Israel-Palestinian talks: Why fate of Jordan Valley is key

Rows of date palms stand sentinel across the vast, flat stretch of land along the border between the West Bank and Jordan.

The view is dotted by dozens of Israeli settlements and Palestinian villages.

This is the Jordan Valley, captured by Israel during the 1967 Six Day War, most of it now still under Israel’s military and administrative control.

However the fertile, largely undeveloped strip – which makes up a quarter of the West Bank – would form an integral part of a future Palestinian state if the Palestinians have their way. Israel, on the other hand, says it cannot give up the valley for reasons of security.

Peace talks which resumed in August are being held in secrecy, but the fate of the valley is said to be one of the points on which Israeli and Palestinian negotiators are struggling to find a compromise

At a Palestinian family farm in Jiftlik the date harvest is just finishing.

Teenagers reach up from a platform to shake the ripe fruits from each tree while their elders sort them into crates.

The farm’s owner, Hazaa Daragma, tells me his date production suffers because of the Israeli occupation.

“The Israeli farmer has more benefits than the Palestinian farmer,” he says. “He has water and resources. He gets government services and marketing. He sells his dates to Europe. We can’t export so we just get a low price in the West Bank.”

Israel controls all crossing points between it and West Bank, making it by-and-large not economically viable for Palestinians to directly export their produce. Many sell their produce to Israeli companies, or rely on just trading within the West Bank itself.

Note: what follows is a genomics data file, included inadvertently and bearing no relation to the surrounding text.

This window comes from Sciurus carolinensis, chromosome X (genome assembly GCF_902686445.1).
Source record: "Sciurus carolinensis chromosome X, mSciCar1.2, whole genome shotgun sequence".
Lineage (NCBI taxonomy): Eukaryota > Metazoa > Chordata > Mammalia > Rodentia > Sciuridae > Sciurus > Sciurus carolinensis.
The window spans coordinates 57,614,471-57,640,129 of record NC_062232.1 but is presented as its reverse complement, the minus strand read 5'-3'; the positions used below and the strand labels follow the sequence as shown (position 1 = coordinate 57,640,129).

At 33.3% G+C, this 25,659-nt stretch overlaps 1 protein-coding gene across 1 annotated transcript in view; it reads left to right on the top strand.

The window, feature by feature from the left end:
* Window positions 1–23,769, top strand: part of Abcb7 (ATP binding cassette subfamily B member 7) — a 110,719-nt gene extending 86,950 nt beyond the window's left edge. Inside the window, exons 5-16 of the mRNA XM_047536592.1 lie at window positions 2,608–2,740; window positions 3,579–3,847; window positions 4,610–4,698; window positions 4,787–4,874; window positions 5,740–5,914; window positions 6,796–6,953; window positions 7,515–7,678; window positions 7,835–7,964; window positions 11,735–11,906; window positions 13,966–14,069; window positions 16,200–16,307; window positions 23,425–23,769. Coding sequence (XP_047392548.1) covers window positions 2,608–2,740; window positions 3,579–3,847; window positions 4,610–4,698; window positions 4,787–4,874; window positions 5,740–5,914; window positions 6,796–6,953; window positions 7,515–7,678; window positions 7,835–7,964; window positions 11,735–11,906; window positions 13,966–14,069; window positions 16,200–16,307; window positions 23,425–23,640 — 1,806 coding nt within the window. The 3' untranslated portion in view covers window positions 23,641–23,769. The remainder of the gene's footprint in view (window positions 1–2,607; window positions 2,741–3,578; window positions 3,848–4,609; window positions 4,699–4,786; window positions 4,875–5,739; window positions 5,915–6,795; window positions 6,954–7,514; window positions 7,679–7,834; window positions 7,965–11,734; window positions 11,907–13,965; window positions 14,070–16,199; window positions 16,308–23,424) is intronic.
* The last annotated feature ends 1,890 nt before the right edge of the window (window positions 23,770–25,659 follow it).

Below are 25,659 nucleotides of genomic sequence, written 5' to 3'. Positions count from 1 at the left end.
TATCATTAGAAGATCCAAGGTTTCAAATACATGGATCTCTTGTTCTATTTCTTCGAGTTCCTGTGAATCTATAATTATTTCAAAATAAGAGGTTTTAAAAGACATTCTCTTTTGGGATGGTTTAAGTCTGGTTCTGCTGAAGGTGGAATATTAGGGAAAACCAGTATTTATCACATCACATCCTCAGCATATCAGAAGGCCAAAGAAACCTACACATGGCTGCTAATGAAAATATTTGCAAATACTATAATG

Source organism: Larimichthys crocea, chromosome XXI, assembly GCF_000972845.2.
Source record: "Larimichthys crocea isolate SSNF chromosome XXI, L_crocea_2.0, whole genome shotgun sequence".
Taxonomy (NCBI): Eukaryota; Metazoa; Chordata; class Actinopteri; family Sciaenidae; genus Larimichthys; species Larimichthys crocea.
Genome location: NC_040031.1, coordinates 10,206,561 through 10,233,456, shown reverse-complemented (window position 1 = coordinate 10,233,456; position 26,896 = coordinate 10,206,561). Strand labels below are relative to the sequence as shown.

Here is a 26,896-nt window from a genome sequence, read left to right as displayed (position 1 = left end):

Hazaa’s father, Majid, who is in his 80s, remembers better times when he cultivated crops by the River Jordan before the land there was confiscated and turned into an Israeli military zone.

“We used to have a lot of land. Now we have a small amount and they are surrounding us more and more,” he says.

The settlements are widely seen as a breach of international law, although Israel rejects this.

The first ones in this border area were set up with national security in mind. The valley is now home to about 9,000 settlers and 56,000 Palestinians.

“We are the people that the government sent to settle the Jordan Valley,” says David Elhayani, who chairs a regional council, representing more than 20 settlements.

“As a Jew, I tell you we can’t take any risks. The Jordan Valley has to remain under Israeli sovereignty. I’m not talking about our claims from the Bible. I’m talking about safety. By staying here we protect the people in Tel Aviv and all of Israel.”

“Something will happen between the Arab countries and Israel, this will be the defence line.”

Israeli soldiers can be seen on patrol near the border, and there are signposts warning of the presence of landmines.

Israeli border authorities also control Allenby Bridge, the only crossing to Jordan that can be used by Palestinians with West Bank ID.

The absence of information from inside the talks has not stopped the leaders on both sides from restating their long-held positions concerning the Jordan Valley.

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